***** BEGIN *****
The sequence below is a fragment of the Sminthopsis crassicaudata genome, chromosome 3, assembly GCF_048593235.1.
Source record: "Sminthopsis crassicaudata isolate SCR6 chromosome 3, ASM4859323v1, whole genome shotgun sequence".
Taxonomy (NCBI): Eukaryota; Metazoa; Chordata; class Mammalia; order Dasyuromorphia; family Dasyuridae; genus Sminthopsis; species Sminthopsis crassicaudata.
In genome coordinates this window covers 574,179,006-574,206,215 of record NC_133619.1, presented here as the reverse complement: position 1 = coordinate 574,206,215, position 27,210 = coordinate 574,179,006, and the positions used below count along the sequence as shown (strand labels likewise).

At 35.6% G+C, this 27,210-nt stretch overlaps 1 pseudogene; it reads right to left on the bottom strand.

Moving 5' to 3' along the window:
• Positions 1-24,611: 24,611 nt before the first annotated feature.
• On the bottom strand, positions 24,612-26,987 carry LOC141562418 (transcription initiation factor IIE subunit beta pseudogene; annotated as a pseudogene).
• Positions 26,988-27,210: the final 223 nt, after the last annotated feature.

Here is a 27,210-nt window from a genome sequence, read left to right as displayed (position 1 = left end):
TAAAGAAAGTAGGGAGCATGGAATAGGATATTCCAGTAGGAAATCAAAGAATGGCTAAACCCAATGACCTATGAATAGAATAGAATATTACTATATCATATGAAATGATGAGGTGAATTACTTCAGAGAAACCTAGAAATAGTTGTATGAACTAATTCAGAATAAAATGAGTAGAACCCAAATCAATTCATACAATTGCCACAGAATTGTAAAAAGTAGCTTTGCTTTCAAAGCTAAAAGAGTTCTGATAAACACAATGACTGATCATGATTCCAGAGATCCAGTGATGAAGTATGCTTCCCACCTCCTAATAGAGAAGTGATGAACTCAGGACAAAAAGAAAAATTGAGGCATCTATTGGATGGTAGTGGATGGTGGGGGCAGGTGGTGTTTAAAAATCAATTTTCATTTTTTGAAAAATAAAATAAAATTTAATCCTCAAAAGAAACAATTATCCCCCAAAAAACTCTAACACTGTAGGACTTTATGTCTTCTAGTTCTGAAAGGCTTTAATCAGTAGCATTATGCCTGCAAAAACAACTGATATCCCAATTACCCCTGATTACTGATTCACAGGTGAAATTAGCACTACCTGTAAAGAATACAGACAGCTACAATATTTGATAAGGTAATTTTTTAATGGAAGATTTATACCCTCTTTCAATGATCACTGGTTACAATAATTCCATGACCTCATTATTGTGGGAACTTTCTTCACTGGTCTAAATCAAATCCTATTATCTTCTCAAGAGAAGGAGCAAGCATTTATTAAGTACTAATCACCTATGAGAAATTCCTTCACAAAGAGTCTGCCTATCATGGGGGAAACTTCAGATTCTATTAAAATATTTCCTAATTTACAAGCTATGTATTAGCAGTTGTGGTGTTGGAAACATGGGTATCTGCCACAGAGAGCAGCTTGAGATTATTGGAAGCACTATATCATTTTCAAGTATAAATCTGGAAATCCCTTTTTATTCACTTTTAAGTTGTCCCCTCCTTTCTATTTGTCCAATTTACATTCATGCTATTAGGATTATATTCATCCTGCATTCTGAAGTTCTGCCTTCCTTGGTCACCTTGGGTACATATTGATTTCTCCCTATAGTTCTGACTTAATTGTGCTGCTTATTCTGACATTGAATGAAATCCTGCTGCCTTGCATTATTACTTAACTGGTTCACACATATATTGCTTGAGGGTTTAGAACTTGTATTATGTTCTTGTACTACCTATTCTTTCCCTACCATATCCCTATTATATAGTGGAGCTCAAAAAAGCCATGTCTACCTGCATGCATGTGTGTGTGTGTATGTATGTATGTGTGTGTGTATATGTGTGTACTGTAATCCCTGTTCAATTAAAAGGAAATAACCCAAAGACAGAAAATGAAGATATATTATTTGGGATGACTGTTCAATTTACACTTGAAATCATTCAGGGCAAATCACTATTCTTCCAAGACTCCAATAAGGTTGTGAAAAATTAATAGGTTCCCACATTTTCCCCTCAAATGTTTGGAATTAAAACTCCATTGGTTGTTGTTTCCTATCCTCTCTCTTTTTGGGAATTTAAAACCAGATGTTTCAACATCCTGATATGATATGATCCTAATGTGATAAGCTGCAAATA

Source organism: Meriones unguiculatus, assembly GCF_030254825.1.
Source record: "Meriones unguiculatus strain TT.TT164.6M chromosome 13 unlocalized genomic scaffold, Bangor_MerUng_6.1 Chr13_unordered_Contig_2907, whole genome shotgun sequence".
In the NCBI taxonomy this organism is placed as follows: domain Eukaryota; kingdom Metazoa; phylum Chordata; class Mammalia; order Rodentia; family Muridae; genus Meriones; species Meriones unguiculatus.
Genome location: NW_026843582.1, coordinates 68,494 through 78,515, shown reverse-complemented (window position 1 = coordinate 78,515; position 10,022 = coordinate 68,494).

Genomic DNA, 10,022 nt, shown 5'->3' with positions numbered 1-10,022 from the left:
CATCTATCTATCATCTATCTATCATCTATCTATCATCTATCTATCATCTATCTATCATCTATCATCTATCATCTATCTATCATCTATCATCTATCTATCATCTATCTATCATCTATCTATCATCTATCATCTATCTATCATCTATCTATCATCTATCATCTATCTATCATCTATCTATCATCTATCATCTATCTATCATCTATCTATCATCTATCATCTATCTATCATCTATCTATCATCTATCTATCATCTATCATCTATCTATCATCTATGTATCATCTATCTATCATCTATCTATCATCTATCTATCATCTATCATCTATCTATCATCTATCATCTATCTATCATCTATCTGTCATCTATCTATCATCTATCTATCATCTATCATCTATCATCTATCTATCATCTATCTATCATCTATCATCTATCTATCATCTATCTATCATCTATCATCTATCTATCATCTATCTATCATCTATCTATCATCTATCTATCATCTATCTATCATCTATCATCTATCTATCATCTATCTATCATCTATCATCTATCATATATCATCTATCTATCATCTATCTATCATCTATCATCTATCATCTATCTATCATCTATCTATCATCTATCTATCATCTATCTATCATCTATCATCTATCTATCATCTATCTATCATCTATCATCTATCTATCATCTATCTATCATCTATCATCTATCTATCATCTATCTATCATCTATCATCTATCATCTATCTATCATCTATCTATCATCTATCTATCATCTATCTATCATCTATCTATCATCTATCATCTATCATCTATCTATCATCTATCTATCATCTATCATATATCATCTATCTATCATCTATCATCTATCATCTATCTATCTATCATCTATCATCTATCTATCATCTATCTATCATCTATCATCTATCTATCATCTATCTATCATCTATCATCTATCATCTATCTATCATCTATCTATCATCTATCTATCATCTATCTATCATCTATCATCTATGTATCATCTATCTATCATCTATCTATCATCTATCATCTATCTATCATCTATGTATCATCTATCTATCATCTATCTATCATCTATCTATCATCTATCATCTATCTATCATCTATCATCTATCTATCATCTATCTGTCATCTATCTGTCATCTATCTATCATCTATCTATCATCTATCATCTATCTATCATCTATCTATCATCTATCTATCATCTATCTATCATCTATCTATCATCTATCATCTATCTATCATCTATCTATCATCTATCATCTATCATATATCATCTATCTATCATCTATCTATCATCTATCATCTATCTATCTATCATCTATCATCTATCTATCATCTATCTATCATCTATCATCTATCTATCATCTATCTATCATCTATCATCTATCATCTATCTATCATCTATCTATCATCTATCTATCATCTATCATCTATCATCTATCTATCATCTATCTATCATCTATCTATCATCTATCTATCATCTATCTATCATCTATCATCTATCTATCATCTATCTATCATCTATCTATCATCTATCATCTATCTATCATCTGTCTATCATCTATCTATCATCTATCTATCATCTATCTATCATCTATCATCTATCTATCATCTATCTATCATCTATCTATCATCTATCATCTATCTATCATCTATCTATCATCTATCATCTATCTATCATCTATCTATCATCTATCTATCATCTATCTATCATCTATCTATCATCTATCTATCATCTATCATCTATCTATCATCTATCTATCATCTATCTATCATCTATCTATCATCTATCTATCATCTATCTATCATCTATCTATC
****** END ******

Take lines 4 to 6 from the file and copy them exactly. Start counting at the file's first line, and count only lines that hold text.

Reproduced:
In genome coordinates this window covers 574,179,006-574,206,215 of record NC_133619.1, presented here as the reverse complement: position 1 = coordinate 574,206,215, position 27,210 = coordinate 574,179,006, and the positions used below count along the sequence as shown (strand labels likewise).

At 35.6% G+C, this 27,210-nt stretch overlaps 1 pseudogene; it reads right to left on the bottom strand.

Moving 5' to 3' along the window: